Breckenridge Well Built

Drink Reviews Breckenridge brewery
Breckenridge Well Built

In case you haven’t noticed, we’re neck deep into barrel-aged beer season, which I believe is what Andy Williams was thinking about when he wrote, “It’s the Most Wonderful Time of the Year.” You’ll find all sorts of stouts and porters and sours given the barrel treatment this time of year, but Breckenridge Brewing released something a bit different recently. At least, it’s different for 2016. Well Built is a Burton ale, an English strong ale straight out of the history books that had its day in the sun, but is only produced sporadically by modern brewers. Breck’s version is malty as hell, aged for three months in Stranahan’s Colorado Whiskey barrels, and hits all the right notes as the temperatures drop and the Christmas sweaters emerge.

The Burton ale comes from the same town that birthed the IPA, Burton-on-Trent. The Burton predates the IPA by at least a hundred years, enjoying its heyday during the 17th and 18th centuries. It was a sweet, strong ale and, by most accounts, everyone loved it. Bass used to brew several different versions of a Burton. The most famous of all Burton ales would probably be Ballantine Burton Ale from Ballantine and Sons Brewing. They started brewing it in the 1930s, aging it in oak for 20 years. Pabst revived the brand a couple of years ago, and you can still find the occasional old bottle if you’re willing to pay a couple hundred bucks for it.

I’ve never had the opportunity to try Ballantine’s Burton Ale, so I can’t compare it to Well Built, which is aged for significantly less time. But Well Built won’t set you back nearly as much, so maybe it’s awash. The beer pours a dull, murky brown (enticing, right!?) with no head and smells like red wine. It’s a weird note, because red wine didn’t touch this thing, as far as I know. But there it is, lots of dark fruit and astringent oak and tannins.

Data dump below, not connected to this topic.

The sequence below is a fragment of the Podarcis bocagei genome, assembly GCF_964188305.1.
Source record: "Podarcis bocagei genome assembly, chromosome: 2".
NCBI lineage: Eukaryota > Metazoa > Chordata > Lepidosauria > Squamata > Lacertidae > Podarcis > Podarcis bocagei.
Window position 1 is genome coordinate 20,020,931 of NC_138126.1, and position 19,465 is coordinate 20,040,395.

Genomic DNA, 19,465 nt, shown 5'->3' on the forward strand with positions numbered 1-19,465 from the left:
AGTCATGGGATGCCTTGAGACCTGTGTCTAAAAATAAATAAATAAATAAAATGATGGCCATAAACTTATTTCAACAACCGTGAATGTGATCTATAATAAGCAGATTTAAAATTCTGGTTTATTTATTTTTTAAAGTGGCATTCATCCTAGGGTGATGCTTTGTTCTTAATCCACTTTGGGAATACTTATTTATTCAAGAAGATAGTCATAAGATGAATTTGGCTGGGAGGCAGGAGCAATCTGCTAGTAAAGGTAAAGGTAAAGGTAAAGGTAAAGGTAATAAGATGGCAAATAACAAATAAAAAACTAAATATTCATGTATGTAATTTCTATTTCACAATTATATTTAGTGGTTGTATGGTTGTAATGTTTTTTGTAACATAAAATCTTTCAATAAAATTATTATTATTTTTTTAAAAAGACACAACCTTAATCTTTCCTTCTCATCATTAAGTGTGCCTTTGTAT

Sweet notes dominate this beer. You’re hit in the mouth with big waves of caramel and vanilla, which are underscored by a softly carbonated, thin mouthfeel. You get a little bit of the oak barrel after the dip dissipates, with sharp, astringent tannins letting you know the beer spent some time in wood, but I don’t get much in the way of actual whiskey. It’s disappointing in hindsight, but I don’t miss the whiskey notes while I’m deep into the bottle. Maybe the most interesting aspect of this beer, is that there’s nothing obvious on the other side of the coin offering a counterpoint to all that sweetness. The hops are subtle to the point of being nonexistent, there’s nothing bitter, nothing roasted…and yet there is an undeniable balance in the bottle. At no point do I feel like I’m drinking a malt bomb. Instead of hop zing or roasted bitterness, the counterpoint to all that caramel comes from the thin mouthfeel, from the barrel notes, from the subtle boozy element. It all adds up to create a beer that’s sweet, but not saccharine and more complex than the first sip indicates. And it’s definitely one worth looking for during this most wonderful time of the year.

Brewery: Breckenridge Brewery
City: Breckenridge, Colorado
Style: Burton ale
ABV: 8.8%
Availability: Limited, 22-ounce bottles

Share Tweet Submit Pin